This book explores the economic coping practices of rural widows in the aftermath of the Cambodian civil war. War produces a preponderance of widows, often young widows with small children in their care. Rural widows must feed their families and educate their children despite rural poverty and the lack of opportunities for women. The economics of widowhood is therefore a significant social problem in less developed countries.
The widows' predominant economic plan was to combine rice cultivation with an assortment of microenterprises, a "rice plus" strategy. Many widows were unable to grow enough rice on their land to feed their families. They filled the hunger gap by raising cash through microenterprises to purchase additional rice. Gender work roles were both permeable and persistent, allowing a flexible sexual division of labor in the short run but maintaining traditional roles in the long run. Most widows called on relatives or exchanged transplanting labor for male plowing services, although a few women took up the plow themselves. The study also explores widows' access to key economic resources such as land, credit, and education.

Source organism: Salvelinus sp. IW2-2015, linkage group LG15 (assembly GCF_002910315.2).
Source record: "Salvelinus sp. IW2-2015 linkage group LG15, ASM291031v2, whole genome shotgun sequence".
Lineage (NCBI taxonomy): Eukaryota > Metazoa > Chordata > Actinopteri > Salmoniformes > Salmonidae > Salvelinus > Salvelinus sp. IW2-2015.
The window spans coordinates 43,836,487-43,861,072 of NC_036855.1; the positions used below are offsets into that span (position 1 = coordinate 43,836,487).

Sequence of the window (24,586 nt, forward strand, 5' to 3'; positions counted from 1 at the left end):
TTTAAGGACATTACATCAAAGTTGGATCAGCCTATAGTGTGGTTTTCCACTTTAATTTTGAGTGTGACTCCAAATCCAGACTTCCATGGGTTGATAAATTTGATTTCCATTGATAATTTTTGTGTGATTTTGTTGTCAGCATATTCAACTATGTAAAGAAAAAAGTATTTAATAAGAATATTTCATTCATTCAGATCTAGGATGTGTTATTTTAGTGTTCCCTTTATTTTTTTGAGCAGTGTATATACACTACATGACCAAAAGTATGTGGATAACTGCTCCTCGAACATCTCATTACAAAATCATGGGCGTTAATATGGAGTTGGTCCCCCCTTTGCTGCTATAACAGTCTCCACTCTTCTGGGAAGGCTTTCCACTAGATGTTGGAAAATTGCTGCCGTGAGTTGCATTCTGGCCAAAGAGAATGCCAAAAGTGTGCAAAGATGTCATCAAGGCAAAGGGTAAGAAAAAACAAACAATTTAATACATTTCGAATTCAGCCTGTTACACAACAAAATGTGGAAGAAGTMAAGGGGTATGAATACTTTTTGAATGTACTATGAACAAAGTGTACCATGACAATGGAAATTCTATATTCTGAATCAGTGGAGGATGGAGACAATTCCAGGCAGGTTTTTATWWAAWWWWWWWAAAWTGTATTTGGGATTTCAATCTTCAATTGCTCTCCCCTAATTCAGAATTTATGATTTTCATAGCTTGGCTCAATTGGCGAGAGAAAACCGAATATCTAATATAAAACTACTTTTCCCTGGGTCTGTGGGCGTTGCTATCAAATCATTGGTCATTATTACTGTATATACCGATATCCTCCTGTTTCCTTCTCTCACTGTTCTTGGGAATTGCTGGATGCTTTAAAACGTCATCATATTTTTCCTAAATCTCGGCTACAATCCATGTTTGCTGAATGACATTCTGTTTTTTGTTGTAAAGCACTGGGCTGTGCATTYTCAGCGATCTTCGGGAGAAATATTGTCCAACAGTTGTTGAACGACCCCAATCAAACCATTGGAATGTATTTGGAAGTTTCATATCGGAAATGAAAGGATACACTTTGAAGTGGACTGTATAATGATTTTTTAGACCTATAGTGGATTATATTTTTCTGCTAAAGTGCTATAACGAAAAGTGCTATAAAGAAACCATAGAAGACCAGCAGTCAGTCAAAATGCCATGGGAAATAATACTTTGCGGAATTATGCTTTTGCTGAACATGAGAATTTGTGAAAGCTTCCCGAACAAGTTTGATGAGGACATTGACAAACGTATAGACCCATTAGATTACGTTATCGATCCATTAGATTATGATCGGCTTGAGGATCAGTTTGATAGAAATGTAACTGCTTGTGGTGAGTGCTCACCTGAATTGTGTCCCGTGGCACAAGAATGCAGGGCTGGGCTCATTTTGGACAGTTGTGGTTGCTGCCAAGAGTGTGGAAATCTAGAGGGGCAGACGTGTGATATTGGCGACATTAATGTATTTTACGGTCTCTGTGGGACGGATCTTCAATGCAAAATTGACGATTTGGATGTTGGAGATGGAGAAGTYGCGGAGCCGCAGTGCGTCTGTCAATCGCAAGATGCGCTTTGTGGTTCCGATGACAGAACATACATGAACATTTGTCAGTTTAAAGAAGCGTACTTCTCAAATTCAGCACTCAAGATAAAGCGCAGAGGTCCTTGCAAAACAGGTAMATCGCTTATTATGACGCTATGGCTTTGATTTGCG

War decimated widows' family support networks, including the loss of children, their social security. The study concludes that Cambodia's gender arrangement offered many economic options to widows but also devalued their labor in a cultural structure of inequality. Gender, poverty, and war interacted to reduce widows' financial resources, accounting for their economic vulnerability.